Well, that's another Christmas over with! I hope you had a lovely time - I spent mine catching up with friends and family, eating far too much chocolate, and watching my rugby team lose our Boxing Day match (better luck next year!)
This is the time of year when people inevitably start to take stock of their lives, and ask themselves questions about the year ahead. What will it be like? Will I finally do the things I want to do? Will I be happier, healthier, cooler, smarter? Sorry to disappoint, but the answer is, um...probably not. The title of this blog might seem a little bleak, but read this post before setting yourself any resolutions - it won't help you achieve them (you've got to put the effort in for that!) but it might help you stick to them.
It's the most wonderful time of the year - apparently. But that doesn't seem to fit with the conversations I keep having in therapy. People keep asking me if it's normal to feel overwhelmed by the holiday season, to feel done with it already, to feel wearied by the constant treadmill of give and take. They ask me why, if it's supposed to be so wonderful, do they feel so anxious about it, so broken down by it. Why, when everyone is telling them to be happy, they feel the opposite.
Hello and welcome to my blog! I've been thinking about setting up a blog for a while now, and the end of the year seems like a good enough time to start. In this post, I want to talk a bit about how I try to keep myself functioning at a level where I can care for other people, in a world that can be stressful and daunting at times.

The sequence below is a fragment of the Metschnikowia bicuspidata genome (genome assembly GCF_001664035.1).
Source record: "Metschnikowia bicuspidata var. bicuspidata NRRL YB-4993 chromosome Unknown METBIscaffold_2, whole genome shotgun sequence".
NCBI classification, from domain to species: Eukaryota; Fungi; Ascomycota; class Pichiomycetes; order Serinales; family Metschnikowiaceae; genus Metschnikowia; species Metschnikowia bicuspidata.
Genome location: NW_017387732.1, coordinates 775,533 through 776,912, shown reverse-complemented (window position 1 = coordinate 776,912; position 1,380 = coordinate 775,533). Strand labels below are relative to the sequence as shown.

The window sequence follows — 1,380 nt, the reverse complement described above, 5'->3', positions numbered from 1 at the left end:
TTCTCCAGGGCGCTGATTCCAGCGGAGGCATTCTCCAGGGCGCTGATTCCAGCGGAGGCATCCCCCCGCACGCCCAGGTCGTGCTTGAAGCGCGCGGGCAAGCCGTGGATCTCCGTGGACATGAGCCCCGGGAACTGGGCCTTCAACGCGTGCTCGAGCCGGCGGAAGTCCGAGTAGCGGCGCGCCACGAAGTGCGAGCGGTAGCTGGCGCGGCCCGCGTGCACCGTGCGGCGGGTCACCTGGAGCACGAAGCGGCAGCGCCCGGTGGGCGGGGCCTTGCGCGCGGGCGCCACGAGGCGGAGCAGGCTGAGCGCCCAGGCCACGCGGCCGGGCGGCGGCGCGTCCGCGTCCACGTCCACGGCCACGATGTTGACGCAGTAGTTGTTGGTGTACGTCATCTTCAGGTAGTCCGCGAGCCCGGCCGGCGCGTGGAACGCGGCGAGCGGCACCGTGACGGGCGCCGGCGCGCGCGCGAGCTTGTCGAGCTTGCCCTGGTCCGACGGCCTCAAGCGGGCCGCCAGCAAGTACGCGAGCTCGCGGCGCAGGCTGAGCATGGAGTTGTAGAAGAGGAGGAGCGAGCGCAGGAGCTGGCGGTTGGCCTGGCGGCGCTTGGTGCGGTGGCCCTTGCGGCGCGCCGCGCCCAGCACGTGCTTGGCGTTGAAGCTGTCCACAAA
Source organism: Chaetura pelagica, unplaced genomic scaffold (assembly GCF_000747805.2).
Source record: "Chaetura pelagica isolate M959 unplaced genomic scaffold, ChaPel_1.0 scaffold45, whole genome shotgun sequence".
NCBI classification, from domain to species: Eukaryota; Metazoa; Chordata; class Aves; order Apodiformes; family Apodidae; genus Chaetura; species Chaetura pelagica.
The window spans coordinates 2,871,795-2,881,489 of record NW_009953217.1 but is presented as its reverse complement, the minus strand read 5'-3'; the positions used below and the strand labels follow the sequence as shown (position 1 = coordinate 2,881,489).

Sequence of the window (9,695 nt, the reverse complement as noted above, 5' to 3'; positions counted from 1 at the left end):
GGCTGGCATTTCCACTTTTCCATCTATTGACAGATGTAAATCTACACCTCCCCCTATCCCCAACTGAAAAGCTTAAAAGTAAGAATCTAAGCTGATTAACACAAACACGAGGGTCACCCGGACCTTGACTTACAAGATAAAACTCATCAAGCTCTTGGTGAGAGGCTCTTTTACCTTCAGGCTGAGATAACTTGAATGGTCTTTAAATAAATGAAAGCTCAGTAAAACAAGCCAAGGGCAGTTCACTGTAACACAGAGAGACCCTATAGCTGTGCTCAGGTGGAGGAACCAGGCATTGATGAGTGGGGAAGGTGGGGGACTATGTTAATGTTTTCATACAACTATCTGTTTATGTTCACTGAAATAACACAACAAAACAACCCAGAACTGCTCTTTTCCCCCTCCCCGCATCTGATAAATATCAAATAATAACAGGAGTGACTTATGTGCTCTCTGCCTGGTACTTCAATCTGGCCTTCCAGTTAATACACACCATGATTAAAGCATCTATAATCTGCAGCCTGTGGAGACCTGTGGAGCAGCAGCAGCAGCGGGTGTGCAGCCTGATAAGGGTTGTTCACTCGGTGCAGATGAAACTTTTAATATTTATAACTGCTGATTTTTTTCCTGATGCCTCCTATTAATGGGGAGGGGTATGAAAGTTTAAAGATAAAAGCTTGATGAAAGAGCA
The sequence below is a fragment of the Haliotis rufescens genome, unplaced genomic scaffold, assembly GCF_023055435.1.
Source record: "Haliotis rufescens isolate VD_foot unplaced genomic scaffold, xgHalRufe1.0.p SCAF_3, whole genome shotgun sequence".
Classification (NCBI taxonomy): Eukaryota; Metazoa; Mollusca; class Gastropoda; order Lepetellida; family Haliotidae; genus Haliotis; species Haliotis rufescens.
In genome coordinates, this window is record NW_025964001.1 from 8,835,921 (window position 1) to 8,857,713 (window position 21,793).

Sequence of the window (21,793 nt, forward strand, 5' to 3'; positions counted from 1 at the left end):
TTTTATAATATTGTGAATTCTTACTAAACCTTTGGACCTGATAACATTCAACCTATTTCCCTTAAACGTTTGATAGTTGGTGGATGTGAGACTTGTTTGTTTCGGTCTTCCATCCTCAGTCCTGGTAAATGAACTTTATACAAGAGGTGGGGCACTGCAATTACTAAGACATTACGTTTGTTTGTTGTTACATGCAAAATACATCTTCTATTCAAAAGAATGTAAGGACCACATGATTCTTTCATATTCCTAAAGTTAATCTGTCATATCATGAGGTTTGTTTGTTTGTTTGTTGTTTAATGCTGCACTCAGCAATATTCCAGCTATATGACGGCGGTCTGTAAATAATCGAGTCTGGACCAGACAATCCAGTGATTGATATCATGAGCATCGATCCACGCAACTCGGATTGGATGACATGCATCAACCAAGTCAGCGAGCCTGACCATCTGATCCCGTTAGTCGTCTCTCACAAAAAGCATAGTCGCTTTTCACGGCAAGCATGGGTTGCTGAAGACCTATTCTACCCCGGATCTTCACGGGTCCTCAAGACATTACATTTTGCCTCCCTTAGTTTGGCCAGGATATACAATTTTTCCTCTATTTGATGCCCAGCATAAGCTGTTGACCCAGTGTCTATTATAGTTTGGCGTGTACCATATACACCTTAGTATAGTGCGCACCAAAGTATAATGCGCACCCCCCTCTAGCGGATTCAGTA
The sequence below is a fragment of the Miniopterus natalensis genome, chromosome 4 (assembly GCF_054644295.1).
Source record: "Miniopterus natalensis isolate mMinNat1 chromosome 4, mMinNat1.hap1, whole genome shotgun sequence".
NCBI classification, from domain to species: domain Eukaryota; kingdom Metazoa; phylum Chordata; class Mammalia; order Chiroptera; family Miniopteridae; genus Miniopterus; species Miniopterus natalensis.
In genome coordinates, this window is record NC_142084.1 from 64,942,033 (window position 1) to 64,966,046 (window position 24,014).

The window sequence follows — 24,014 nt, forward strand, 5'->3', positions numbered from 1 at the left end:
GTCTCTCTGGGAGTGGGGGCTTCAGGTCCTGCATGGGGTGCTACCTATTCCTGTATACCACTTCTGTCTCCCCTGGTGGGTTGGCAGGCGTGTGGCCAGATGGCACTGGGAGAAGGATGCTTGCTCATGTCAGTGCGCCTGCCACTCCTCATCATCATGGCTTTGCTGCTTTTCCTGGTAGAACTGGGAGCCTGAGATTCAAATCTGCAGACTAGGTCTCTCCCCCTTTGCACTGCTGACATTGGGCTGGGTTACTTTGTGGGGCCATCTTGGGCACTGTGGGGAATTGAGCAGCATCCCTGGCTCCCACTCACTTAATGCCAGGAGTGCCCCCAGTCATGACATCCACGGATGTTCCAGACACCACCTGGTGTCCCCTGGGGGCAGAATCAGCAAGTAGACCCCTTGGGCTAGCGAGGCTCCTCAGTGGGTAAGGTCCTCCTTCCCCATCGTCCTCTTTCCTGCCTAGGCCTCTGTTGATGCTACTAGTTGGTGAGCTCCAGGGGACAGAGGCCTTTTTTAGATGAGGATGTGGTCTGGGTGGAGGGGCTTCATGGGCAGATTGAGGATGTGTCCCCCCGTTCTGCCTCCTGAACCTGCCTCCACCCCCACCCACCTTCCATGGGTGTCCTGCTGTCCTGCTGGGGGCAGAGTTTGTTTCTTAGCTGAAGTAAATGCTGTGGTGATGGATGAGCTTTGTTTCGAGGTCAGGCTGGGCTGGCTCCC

Being a clinical psychologist can be a challenge to my own physical and mental well-being. Don't get me wrong, I absolutely love my job. Being able to connect with people from so many different walks of life, with the goal of helping them to do things they thought they would never do again, is an incredible way to spend your time. But it does have its downsides, which have often been minimised in the past. In more recent history, there has been an acknowledgement that mental health workers don't exist in a vacuum, and that keeping ourselves well is an important part of our responsibility to our clients and to ourselves. You can't drink from an empty cup, or so the saying goes.
Here are six different ways that I try and keep myself on an even keel. Life is stressful, and I don't always succeed, but as long as you keep trying you're already part of the way there.
Dr Sarah Blackshaw: Clinical Psychologist, blogger, tea drinker, interested in dinosaurs and shiny objects